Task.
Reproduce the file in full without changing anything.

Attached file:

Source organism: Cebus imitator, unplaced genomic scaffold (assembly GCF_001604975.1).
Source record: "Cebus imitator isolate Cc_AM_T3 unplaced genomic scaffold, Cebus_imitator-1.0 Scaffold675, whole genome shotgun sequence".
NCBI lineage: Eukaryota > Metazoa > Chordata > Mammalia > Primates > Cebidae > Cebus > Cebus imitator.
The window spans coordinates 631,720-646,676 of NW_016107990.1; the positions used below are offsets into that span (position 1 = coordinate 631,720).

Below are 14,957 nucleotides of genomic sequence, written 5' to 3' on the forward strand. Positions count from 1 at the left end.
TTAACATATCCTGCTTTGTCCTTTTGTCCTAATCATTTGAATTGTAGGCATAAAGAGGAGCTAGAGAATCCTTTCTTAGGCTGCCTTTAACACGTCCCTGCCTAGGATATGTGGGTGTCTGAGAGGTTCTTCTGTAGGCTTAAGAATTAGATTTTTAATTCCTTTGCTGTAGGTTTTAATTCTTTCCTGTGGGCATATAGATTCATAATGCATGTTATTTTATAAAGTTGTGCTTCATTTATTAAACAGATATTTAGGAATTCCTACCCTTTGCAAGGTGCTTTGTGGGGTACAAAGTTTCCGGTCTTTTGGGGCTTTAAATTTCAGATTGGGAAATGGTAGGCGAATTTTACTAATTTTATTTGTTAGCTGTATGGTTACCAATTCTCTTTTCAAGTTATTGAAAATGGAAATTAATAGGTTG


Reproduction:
Source organism: Cebus imitator, unplaced genomic scaffold (assembly GCF_001604975.1).
Source record: "Cebus imitator isolate Cc_AM_T3 unplaced genomic scaffold, Cebus_imitator-1.0 Scaffold675, whole genome shotgun sequence".
NCBI lineage: Eukaryota > Metazoa > Chordata > Mammalia > Primates > Cebidae > Cebus > Cebus imitator.
The window spans coordinates 631,720-646,676 of NW_016107990.1; the positions used below are offsets into that span (position 1 = coordinate 631,720).

Below are 14,957 nucleotides of genomic sequence, written 5' to 3' on the forward strand. Positions count from 1 at the left end.
TTAACATATCCTGCTTTGTCCTTTTGTCCTAATCATTTGAATTGTAGGCATAAAGAGGAGCTAGAGAATCCTTTCTTAGGCTGCCTTTAACACGTCCCTGCCTAGGATATGTGGGTGTCTGAGAGGTTCTTCTGTAGGCTTAAGAATTAGATTTTTAATTCCTTTGCTGTAGGTTTTAATTCTTTCCTGTGGGCATATAGATTCATAATGCATGTTATTTTATAAAGTTGTGCTTCATTTATTAAACAGATATTTAGGAATTCCTACCCTTTGCAAGGTGCTTTGTGGGGTACAAAGTTTCCGGTCTTTTGGGGCTTTAAATTTCAGATTGGGAAATGGTAGGCGAATTTTACTAATTTTATTTGTTAGCTGTATGGTTACCAATTCTCTTTTCAAGTTATTGAAAATGGAAATTAATAGGTTG